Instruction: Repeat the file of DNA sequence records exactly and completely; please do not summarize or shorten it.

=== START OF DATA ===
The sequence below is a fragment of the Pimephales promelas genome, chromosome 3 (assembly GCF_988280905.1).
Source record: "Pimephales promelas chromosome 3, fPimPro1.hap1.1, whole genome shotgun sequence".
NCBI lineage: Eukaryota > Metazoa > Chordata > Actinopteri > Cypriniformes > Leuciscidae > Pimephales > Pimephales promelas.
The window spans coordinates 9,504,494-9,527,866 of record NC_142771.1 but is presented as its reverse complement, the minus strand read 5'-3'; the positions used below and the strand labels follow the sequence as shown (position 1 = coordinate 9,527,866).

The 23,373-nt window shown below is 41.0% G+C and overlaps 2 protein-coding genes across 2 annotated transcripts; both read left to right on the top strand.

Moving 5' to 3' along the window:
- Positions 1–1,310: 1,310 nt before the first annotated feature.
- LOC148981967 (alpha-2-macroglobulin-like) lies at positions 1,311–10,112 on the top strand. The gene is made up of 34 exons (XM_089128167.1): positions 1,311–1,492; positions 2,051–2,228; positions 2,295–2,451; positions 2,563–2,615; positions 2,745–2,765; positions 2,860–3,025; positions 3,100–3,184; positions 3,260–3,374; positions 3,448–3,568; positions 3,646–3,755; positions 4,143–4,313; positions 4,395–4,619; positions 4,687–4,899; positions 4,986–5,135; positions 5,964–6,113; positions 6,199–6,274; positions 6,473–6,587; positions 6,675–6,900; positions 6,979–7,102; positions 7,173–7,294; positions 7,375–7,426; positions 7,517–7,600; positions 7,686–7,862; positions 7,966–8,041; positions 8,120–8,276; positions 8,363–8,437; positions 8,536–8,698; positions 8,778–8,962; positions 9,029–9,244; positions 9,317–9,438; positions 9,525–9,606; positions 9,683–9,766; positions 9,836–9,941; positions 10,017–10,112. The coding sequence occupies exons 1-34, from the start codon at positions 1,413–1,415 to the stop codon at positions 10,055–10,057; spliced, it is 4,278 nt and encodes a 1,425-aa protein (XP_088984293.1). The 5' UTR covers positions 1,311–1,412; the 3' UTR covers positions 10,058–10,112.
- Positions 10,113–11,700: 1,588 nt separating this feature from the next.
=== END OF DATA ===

The sequence below is a fragment of the Pimephales promelas genome, chromosome 3 (assembly GCF_988280905.1).
Source record: "Pimephales promelas chromosome 3, fPimPro1.hap1.1, whole genome shotgun sequence".
NCBI lineage: Eukaryota > Metazoa > Chordata > Actinopteri > Cypriniformes > Leuciscidae > Pimephales > Pimephales promelas.
The window spans coordinates 9,504,494-9,527,866 of record NC_142771.1 but is presented as its reverse complement, the minus strand read 5'-3'; the positions used below and the strand labels follow the sequence as shown (position 1 = coordinate 9,527,866).

The 23,373-nt window shown below is 41.0% G+C and overlaps 2 protein-coding genes across 2 annotated transcripts; both read left to right on the top strand.

Moving 5' to 3' along the window:
- Positions 1–1,310: 1,310 nt before the first annotated feature.
- LOC148981967 (alpha-2-macroglobulin-like) lies at positions 1,311–10,112 on the top strand. The gene is made up of 34 exons (XM_089128167.1): positions 1,311–1,492; positions 2,051–2,228; positions 2,295–2,451; positions 2,563–2,615; positions 2,745–2,765; positions 2,860–3,025; positions 3,100–3,184; positions 3,260–3,374; positions 3,448–3,568; positions 3,646–3,755; positions 4,143–4,313; positions 4,395–4,619; positions 4,687–4,899; positions 4,986–5,135; positions 5,964–6,113; positions 6,199–6,274; positions 6,473–6,587; positions 6,675–6,900; positions 6,979–7,102; positions 7,173–7,294; positions 7,375–7,426; positions 7,517–7,600; positions 7,686–7,862; positions 7,966–8,041; positions 8,120–8,276; positions 8,363–8,437; positions 8,536–8,698; positions 8,778–8,962; positions 9,029–9,244; positions 9,317–9,438; positions 9,525–9,606; positions 9,683–9,766; positions 9,836–9,941; positions 10,017–10,112. The coding sequence occupies exons 1-34, from the start codon at positions 1,413–1,415 to the stop codon at positions 10,055–10,057; spliced, it is 4,278 nt and encodes a 1,425-aa protein (XP_088984293.1). The 5' UTR covers positions 1,311–1,412; the 3' UTR covers positions 10,058–10,112.
- Positions 10,113–11,700: 1,588 nt separating this feature from the next.